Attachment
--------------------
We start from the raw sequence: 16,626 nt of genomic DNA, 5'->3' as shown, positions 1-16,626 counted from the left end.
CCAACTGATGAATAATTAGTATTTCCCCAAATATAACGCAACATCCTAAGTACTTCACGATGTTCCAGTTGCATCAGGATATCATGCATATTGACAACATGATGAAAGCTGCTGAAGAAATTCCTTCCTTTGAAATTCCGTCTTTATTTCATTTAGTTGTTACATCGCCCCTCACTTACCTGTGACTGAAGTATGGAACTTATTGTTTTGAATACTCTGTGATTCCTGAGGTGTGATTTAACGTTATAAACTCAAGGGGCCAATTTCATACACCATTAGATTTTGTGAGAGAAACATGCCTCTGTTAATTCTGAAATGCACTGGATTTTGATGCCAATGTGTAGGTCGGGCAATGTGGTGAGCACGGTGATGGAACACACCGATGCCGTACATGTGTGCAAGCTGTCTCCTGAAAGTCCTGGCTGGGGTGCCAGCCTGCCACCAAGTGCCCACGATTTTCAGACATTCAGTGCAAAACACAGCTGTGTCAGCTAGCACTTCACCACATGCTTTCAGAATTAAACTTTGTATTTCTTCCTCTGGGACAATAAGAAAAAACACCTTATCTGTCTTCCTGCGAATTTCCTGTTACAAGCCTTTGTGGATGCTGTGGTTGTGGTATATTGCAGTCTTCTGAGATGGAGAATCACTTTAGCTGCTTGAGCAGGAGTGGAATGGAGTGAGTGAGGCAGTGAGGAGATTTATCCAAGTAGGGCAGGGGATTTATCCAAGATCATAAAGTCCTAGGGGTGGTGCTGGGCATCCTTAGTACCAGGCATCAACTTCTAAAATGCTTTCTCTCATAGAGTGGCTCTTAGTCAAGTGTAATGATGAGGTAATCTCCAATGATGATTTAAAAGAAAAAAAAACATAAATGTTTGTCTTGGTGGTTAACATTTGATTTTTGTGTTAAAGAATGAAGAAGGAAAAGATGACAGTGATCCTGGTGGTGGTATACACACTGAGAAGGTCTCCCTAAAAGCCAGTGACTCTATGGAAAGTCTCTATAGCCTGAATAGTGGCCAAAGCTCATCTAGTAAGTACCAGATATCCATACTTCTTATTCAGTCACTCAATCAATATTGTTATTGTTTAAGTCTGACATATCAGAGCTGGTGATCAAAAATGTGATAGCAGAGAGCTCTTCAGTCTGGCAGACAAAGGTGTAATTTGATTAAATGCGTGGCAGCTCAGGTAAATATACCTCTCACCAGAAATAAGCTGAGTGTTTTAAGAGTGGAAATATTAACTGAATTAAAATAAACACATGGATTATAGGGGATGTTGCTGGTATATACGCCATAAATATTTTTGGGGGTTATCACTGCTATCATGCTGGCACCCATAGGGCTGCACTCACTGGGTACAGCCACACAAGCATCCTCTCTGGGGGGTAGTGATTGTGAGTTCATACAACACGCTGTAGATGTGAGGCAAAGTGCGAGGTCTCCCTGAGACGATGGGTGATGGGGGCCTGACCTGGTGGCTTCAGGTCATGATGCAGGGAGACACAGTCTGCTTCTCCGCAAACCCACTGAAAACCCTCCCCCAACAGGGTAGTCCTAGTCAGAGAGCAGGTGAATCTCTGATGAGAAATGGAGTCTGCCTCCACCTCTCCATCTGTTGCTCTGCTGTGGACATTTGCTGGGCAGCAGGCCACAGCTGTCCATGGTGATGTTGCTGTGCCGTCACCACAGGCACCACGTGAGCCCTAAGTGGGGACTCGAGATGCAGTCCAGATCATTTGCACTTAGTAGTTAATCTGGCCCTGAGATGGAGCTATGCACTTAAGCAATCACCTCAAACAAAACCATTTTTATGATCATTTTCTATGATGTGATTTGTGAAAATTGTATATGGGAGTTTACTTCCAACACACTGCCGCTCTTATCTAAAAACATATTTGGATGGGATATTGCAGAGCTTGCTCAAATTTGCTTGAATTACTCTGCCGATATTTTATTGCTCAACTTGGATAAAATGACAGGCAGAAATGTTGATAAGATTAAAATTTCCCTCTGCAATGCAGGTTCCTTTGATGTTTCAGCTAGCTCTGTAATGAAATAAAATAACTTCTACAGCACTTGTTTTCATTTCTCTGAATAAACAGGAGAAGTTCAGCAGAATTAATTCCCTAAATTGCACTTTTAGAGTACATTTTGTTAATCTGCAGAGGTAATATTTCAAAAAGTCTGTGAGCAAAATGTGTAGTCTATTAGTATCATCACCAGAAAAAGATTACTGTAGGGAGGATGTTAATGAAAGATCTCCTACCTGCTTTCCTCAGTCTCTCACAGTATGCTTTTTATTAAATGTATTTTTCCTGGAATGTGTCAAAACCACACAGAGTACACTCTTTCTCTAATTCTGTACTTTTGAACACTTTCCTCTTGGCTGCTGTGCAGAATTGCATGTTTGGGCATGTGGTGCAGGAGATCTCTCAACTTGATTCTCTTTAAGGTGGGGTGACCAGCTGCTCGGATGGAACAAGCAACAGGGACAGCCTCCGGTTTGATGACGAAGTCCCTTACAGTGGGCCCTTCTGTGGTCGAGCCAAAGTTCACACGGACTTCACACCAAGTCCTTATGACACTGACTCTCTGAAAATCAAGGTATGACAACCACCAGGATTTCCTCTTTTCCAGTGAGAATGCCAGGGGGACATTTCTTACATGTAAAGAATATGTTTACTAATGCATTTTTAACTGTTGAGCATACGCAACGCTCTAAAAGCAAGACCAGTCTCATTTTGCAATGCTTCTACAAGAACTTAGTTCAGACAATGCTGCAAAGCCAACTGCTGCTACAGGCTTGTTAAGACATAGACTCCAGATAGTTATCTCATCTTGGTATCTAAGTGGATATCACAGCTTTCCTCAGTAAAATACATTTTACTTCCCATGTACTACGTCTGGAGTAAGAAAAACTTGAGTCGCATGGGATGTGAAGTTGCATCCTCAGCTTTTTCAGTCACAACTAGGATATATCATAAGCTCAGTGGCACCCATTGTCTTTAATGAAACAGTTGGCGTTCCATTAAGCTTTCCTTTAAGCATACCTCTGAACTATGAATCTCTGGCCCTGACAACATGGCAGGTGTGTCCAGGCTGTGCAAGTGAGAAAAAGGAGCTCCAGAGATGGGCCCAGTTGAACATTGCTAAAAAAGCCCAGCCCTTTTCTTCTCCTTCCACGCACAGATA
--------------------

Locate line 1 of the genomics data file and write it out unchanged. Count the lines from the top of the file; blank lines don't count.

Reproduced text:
We start from the raw sequence: 16,626 nt of genomic DNA, 5'->3' as shown, positions 1-16,626 counted from the left end.